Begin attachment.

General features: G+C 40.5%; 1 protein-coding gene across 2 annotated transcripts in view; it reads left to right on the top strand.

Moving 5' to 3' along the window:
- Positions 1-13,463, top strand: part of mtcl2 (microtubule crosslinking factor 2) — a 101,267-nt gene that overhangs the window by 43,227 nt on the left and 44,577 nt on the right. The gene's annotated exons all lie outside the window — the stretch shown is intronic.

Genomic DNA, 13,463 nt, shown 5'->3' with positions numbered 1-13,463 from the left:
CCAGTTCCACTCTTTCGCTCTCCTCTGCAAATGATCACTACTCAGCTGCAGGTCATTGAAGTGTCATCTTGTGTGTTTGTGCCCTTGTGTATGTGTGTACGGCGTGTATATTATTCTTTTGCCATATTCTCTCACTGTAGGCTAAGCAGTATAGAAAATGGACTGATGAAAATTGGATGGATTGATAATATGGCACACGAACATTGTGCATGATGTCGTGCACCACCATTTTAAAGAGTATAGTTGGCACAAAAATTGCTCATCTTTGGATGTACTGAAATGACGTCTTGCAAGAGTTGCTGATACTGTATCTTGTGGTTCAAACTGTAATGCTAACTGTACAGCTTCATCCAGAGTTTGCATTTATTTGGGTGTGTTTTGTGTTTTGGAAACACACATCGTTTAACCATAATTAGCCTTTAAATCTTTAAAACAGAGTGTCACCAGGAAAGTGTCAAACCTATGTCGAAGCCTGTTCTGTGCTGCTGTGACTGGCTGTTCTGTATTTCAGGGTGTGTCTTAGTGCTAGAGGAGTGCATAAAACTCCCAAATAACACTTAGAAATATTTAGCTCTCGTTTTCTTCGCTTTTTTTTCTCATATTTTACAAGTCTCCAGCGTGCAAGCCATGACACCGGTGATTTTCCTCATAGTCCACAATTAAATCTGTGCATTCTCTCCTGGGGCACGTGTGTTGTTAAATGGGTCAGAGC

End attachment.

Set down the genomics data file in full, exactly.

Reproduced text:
General features: G+C 40.5%; 1 protein-coding gene across 2 annotated transcripts in view; it reads left to right on the top strand.

Moving 5' to 3' along the window:
- Positions 1-13,463, top strand: part of mtcl2 (microtubule crosslinking factor 2) — a 101,267-nt gene that overhangs the window by 43,227 nt on the left and 44,577 nt on the right. The gene's annotated exons all lie outside the window — the stretch shown is intronic.

Genomic DNA, 13,463 nt, shown 5'->3' with positions numbered 1-13,463 from the left:
CCAGTTCCACTCTTTCGCTCTCCTCTGCAAATGATCACTACTCAGCTGCAGGTCATTGAAGTGTCATCTTGTGTGTTTGTGCCCTTGTGTATGTGTGTACGGCGTGTATATTATTCTTTTGCCATATTCTCTCACTGTAGGCTAAGCAGTATAGAAAATGGACTGATGAAAATTGGATGGATTGATAATATGGCACACGAACATTGTGCATGATGTCGTGCACCACCATTTTAAAGAGTATAGTTGGCACAAAAATTGCTCATCTTTGGATGTACTGAAATGACGTCTTGCAAGAGTTGCTGATACTGTATCTTGTGGTTCAAACTGTAATGCTAACTGTACAGCTTCATCCAGAGTTTGCATTTATTTGGGTGTGTTTTGTGTTTTGGAAACACACATCGTTTAACCATAATTAGCCTTTAAATCTTTAAAACAGAGTGTCACCAGGAAAGTGTCAAACCTATGTCGAAGCCTGTTCTGTGCTGCTGTGACTGGCTGTTCTGTATTTCAGGGTGTGTCTTAGTGCTAGAGGAGTGCATAAAACTCCCAAATAACACTTAGAAATATTTAGCTCTCGTTTTCTTCGCTTTTTTTTCTCATATTTTACAAGTCTCCAGCGTGCAAGCCATGACACCGGTGATTTTCCTCATAGTCCACAATTAAATCTGTGCATTCTCTCCTGGGGCACGTGTGTTGTTAAATGGGTCAGAGC